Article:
Issued Date：2022/3/24PFIB Delayer
Does target area damage during sample delayering worry you?
Does the influence of poor sample grinding uniformity on the target area worry you?
In general, sample preparation takes place before the physical analysis of IC defects, whereby the removal of package material is achieved by decap and delayering with laser and sample grinding to the target area, respectively.
With the evolution of Moore’s Law and the trend of miniaturization, however, the number of metal interconnect layers increases and 3D structure becomes sophisticated as the design advances. In addition, as the reduction of interlayer thickness and introduction of new materials sophisticate the structure of both interconnects and transistors, which makes the following failure analysis more challenging than before.
In particular, for advanced logic node and memory chips, it may be too risky to cover all hot spots on the same chip using grinding, what are the solutions?
In this iST classroom, we will share with you a powerful analysis tool, the Helios 5 PFIB UXe (PFIB). In addition to the small dual-beam FIB design for milling and capturing at the same time, it also supports large-area structure observation and enhances milling rate by over 20 times of the traditional dual-beam FIB to effectively shorten the analysis lead-time.
- Equipped with the end-point monitoring mechanism and SEM real-time image support for precise judgment of delayering defect locations.
- Delayering results of large area with excellent uniformity can be provided through the gas-assisted plasma etching.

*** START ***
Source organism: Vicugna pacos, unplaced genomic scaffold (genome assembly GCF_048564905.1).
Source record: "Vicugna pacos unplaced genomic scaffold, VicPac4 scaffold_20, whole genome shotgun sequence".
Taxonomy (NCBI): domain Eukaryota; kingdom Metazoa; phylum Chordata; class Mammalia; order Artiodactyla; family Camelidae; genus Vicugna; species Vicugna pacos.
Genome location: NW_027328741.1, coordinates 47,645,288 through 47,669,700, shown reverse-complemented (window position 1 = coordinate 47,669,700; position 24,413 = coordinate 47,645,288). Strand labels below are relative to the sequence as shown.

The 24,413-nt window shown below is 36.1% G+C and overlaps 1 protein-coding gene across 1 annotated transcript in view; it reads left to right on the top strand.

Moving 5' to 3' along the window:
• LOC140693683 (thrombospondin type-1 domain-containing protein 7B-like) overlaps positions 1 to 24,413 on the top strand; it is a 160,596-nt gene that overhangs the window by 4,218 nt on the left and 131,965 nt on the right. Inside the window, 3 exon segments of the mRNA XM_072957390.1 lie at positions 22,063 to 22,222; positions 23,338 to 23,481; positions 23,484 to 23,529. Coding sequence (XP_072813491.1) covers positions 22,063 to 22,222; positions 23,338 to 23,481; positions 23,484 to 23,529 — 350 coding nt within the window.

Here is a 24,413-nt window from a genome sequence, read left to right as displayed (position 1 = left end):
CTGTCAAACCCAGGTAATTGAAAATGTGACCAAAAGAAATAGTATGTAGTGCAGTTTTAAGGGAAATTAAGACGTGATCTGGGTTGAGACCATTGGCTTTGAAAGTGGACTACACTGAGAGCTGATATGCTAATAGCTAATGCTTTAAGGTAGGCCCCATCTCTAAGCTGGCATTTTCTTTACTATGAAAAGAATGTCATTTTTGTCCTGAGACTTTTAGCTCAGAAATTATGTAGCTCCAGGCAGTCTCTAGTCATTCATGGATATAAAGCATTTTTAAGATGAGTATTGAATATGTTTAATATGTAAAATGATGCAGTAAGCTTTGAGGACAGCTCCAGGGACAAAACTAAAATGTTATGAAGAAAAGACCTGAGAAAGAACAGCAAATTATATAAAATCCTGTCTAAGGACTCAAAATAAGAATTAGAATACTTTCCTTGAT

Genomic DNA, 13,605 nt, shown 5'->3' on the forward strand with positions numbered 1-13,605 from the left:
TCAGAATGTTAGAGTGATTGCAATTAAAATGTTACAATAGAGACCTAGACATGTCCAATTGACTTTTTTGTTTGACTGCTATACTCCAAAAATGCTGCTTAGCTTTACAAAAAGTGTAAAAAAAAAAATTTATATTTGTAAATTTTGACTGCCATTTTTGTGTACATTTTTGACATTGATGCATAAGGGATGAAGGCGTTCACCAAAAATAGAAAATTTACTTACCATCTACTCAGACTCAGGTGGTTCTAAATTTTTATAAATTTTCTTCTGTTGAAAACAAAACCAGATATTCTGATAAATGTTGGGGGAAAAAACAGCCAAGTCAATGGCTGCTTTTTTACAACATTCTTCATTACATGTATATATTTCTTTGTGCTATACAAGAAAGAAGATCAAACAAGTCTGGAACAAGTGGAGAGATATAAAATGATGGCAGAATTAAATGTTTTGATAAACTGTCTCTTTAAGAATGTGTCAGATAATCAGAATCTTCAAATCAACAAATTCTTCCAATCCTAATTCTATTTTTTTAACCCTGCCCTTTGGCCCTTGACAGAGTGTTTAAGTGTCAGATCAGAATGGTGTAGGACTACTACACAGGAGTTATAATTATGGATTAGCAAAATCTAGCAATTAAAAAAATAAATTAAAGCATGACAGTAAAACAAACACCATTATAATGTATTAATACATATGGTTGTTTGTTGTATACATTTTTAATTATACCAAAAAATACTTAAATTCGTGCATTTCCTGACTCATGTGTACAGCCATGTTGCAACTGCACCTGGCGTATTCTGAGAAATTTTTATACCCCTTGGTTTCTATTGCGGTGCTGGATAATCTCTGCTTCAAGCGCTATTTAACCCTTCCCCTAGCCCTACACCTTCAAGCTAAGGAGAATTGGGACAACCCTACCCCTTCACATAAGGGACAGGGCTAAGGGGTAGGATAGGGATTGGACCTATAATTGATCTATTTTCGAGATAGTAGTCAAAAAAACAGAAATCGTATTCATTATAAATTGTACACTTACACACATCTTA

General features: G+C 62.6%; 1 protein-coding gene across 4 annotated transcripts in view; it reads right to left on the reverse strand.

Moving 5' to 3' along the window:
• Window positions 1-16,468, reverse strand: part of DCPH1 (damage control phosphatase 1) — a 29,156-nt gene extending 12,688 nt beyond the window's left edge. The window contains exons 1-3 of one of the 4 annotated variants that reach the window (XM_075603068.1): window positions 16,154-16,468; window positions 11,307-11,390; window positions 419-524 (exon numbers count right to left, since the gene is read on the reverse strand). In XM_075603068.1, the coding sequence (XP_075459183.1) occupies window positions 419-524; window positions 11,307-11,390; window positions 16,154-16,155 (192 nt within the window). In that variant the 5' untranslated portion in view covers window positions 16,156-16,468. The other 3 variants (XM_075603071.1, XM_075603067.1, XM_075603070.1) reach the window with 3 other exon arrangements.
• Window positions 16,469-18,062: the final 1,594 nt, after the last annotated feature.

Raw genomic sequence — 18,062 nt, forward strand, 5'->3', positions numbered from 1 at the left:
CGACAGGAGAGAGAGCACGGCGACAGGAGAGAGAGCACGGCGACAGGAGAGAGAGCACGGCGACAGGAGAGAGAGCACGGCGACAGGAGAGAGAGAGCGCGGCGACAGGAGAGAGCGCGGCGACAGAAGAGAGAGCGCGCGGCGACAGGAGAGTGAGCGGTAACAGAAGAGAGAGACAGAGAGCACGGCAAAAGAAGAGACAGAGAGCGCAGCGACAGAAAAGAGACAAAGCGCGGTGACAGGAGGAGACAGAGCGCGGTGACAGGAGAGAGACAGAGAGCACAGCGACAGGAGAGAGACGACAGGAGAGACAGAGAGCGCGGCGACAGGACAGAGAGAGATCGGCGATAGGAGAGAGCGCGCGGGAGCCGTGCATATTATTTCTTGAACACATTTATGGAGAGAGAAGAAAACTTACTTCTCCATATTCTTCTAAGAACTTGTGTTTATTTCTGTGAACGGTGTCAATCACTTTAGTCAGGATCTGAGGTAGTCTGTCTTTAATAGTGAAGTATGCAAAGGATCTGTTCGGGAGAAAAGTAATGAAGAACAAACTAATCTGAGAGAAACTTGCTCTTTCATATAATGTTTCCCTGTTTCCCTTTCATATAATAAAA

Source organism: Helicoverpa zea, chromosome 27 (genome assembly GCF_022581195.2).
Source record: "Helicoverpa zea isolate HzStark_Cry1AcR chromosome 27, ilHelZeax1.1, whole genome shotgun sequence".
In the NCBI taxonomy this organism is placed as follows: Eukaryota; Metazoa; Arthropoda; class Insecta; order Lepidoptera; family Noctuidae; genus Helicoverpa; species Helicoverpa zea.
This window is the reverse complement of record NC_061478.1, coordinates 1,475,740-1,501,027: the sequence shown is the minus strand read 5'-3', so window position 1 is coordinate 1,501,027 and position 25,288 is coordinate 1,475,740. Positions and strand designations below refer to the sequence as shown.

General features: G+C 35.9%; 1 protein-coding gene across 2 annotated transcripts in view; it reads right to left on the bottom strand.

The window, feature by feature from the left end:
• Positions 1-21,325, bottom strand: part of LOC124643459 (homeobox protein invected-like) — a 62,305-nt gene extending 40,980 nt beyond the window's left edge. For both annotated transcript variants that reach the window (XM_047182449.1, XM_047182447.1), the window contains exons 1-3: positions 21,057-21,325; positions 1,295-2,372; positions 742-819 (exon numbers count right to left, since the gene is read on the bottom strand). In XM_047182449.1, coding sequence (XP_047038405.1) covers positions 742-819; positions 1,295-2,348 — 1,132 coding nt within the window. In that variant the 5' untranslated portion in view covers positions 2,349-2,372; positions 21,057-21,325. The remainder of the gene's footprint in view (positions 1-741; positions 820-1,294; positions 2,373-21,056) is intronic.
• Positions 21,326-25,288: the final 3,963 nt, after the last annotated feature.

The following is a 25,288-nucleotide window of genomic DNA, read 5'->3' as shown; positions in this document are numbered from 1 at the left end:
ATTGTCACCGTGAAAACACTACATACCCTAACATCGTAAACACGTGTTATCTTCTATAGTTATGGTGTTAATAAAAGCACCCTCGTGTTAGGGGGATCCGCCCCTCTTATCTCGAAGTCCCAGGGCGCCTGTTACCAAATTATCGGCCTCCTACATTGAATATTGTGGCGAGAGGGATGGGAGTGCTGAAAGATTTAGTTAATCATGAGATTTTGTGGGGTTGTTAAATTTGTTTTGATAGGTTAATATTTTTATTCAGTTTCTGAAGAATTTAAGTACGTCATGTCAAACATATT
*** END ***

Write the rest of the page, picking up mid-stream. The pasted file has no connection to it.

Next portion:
|Traditional Grinding||P-FIB Delayer|
|Delayering range||Large||Relatively small (approx. 200μm*200μm)|
|Site-specific delayer||Difficult||Relatively easy through positioning from the machine|
|Damage range||Large (mechanical stress)||Controllable (ion beam damage)|
|Uniformity||Relatively low||Good (w/ gas-assisted etching)|
|Operator experience||Highly rely on operator experience||Easy to standardize into SOP|
Table 1: Comparison of Traditional Grinding vs. PFIB Delayering
Case 1: Overcoming poor uniformity of sample grinding with PFIB
As an extension of grinding delayer, PFIB can perform large area and excellent uniformity delayering of a specific area or layer through plasma etching with the manufacturer’s patented gas to fully present the target area of up to 200μm x 200μm (Figure 1).
Figure 1 SEM imaging. Figure 1(a) shows the results without using PFIB gas-assisted etching. Figure 1(b) shows that the delayering uniformity is undesirable and cannot stay at the specific layer. By contrast, Figures 1(c) and 1(d) show the results of using PFIB gas-assisted etching with significant improvement.
Case 2: Overcoming accidental target area damage from over-delayering with PFIB
Precision endpoint judgement (Figure 2) is one of the PFIB functions for users to avoid accidental target damage caused by over-delayering. In addition, the passive voltage contrast (PVC) function can detect the location of defects with leakage or high resistance.
Figure 2 PFIB’s endpoint monitoring function. By detecting the tiny changes in stage current, the layer been removed can be traced and estimated precisely. This powerful function can help engineers to judge the endpoint of delayering more accurately to improve delayering accuracy.
Case 3: Large-area delayering of advanced processes chip
In the microstructure observation of advanced processes chip, traditional grinding will lead to the removal of multi-layers at the same time or poor-uniformity grinding because the layer thickness is too thin. The strength of PFIB enables complete and large-area delayering (Figure 3) with plasma etching.
Figure 3 SEM image after PFIB delayering.